First a Bible Story: the story of Richard Dorazio of White Plains, New York. Richard was sentenced to 30 days in jail Thursday after pleading guilty to a misdemeanor petty larceny charge. He admitted to City Court Judge JoAnnFriia that he had stolen a $14.01 Bible from the Barnes & Noble bookstore.
Ironically, he will have plenty of Bible reading time in the Westchester County Jail because “… the jail's clergy provides free bibles to any inmate who requests one”. B&N is hoping to give him the time to find Exodus and the Eighth Commandment that says “Thou shalt not steal.”
Barnes and Nobles doesn’t stop at protecting it’s physical property . . .
At Harvard, of all places, B&N is actively creating their own unique interpretation of intellectual property law. You see, the Harvard Co-op that they run along with the University has concluded that prices are their "intellectual property."
This is the culmination of an ongoing battle between the store and the students. Of course, the students are sick of paying inflated prices. So to get around that many of them started to do a little comparison shopping. They went into the Co-op and started copying down the book information -- including ISBN numbers and prices. Presumably they were planning to go online to find the cheapest possible copy of the required texts.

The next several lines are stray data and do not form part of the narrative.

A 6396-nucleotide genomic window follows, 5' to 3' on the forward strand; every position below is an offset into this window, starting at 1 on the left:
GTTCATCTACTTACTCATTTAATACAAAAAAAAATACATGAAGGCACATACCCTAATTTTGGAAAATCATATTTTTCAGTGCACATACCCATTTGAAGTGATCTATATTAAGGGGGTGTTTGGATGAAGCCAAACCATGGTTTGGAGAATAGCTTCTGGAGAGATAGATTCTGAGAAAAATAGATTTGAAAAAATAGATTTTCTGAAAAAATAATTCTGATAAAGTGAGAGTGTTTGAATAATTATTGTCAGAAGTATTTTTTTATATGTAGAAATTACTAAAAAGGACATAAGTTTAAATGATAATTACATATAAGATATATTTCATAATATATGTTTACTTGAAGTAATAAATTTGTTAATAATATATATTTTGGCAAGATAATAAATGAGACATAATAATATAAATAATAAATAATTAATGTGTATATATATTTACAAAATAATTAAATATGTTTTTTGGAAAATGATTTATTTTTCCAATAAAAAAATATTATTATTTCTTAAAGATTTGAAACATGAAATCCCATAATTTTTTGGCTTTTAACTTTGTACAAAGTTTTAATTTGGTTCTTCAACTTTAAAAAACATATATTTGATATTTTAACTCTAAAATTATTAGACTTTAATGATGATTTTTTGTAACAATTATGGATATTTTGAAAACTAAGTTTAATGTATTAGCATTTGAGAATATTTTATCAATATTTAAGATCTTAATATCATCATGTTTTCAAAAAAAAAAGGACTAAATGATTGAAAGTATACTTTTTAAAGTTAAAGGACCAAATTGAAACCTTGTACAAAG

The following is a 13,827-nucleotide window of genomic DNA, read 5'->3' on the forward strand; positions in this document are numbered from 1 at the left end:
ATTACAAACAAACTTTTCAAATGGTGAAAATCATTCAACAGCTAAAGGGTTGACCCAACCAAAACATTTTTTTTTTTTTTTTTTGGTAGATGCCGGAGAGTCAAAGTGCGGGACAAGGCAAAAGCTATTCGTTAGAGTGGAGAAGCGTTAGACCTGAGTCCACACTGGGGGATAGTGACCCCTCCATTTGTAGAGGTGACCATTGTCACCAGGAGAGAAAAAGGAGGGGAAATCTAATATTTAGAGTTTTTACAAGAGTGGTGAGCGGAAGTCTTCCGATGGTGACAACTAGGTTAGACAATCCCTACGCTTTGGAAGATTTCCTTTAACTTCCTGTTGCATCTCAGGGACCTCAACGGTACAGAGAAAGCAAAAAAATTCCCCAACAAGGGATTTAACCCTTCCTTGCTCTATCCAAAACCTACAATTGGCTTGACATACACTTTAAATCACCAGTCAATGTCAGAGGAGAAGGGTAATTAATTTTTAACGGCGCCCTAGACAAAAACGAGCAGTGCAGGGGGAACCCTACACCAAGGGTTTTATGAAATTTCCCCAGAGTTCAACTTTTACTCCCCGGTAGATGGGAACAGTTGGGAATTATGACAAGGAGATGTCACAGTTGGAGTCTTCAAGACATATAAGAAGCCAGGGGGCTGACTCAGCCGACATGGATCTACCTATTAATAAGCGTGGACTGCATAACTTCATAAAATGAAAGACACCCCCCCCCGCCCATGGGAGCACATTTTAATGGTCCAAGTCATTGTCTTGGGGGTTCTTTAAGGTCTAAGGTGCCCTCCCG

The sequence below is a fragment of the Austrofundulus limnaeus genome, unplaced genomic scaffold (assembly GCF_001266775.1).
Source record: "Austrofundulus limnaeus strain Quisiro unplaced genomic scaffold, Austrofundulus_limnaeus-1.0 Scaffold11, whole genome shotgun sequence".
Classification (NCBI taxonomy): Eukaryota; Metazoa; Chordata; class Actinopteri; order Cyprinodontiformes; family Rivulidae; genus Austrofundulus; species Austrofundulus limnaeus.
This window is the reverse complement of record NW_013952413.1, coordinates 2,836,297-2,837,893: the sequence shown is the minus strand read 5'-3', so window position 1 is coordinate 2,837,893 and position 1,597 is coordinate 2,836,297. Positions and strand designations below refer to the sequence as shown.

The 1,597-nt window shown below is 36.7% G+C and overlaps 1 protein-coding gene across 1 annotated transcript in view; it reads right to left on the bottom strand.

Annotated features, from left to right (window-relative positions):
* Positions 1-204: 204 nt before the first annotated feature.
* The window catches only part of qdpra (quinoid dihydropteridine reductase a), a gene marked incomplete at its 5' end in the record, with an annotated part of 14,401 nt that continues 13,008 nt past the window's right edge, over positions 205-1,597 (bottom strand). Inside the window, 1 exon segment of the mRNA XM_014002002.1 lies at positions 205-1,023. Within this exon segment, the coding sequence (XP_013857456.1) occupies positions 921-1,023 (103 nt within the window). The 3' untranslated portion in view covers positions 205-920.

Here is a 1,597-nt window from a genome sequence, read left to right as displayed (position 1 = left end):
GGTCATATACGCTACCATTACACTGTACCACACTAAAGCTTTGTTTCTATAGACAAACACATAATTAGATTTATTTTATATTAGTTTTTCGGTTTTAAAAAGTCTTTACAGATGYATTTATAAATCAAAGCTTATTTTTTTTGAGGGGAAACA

First the Co-op began kicking students out of the store for “for taking too many notes on pricing”. Outraged students and parents confronted the store asking for an explanation.
That’s when B&N upped the ante. They came up with the ridiculous notion that their pricing, when associated with the specific ISBN number of a given book, was protected under intellectual property laws. The argument is that since the ISBN number identifies the specific edition of a required text; and the pricing formula for the specific edition was devised by the B&N owned Co-op, it was de facto their intellectual property.
I suspect that this argument is the only real intellectual property to emerge in this dispute. But maybe I should check with my attorney.
In the telling of these stories I have come across a real dilemma -- is it worse to steal or to lie?